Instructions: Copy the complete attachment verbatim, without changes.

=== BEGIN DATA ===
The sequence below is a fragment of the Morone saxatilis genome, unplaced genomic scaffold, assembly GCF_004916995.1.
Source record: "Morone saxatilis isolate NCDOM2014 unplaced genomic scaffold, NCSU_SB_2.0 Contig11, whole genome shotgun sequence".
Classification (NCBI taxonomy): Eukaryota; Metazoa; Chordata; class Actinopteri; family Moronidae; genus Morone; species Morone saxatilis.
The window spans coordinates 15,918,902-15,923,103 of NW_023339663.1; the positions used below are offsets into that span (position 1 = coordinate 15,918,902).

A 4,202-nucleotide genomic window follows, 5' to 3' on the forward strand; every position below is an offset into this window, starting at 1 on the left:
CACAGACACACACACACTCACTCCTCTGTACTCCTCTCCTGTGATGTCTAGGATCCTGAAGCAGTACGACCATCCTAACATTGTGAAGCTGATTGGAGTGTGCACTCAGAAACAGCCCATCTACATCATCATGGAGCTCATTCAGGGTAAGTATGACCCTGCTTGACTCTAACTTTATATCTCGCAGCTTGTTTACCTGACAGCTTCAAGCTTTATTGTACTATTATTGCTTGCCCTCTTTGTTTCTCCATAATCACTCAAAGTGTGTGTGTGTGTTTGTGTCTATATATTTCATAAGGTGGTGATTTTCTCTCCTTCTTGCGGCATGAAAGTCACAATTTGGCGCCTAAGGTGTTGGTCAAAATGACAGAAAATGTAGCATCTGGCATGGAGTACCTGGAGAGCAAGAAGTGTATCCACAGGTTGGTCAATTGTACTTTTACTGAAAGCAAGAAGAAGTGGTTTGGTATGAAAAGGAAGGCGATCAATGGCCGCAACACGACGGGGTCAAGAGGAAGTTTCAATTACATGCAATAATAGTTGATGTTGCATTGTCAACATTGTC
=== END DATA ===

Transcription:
The sequence below is a fragment of the Morone saxatilis genome, unplaced genomic scaffold, assembly GCF_004916995.1.
Source record: "Morone saxatilis isolate NCDOM2014 unplaced genomic scaffold, NCSU_SB_2.0 Contig11, whole genome shotgun sequence".
Classification (NCBI taxonomy): Eukaryota; Metazoa; Chordata; class Actinopteri; family Moronidae; genus Morone; species Morone saxatilis.
The window spans coordinates 15,918,902-15,923,103 of NW_023339663.1; the positions used below are offsets into that span (position 1 = coordinate 15,918,902).

A 4,202-nucleotide genomic window follows, 5' to 3' on the forward strand; every position below is an offset into this window, starting at 1 on the left:
CACAGACACACACACACTCACTCCTCTGTACTCCTCTCCTGTGATGTCTAGGATCCTGAAGCAGTACGACCATCCTAACATTGTGAAGCTGATTGGAGTGTGCACTCAGAAACAGCCCATCTACATCATCATGGAGCTCATTCAGGGTAAGTATGACCCTGCTTGACTCTAACTTTATATCTCGCAGCTTGTTTACCTGACAGCTTCAAGCTTTATTGTACTATTATTGCTTGCCCTCTTTGTTTCTCCATAATCACTCAAAGTGTGTGTGTGTGTTTGTGTCTATATATTTCATAAGGTGGTGATTTTCTCTCCTTCTTGCGGCATGAAAGTCACAATTTGGCGCCTAAGGTGTTGGTCAAAATGACAGAAAATGTAGCATCTGGCATGGAGTACCTGGAGAGCAAGAAGTGTATCCACAGGTTGGTCAATTGTACTTTTACTGAAAGCAAGAAGAAGTGGTTTGGTATGAAAAGGAAGGCGATCAATGGCCGCAACACGACGGGGTCAAGAGGAAGTTTCAATTACATGCAATAATAGTTGATGTTGCATTGTCAACATTGTC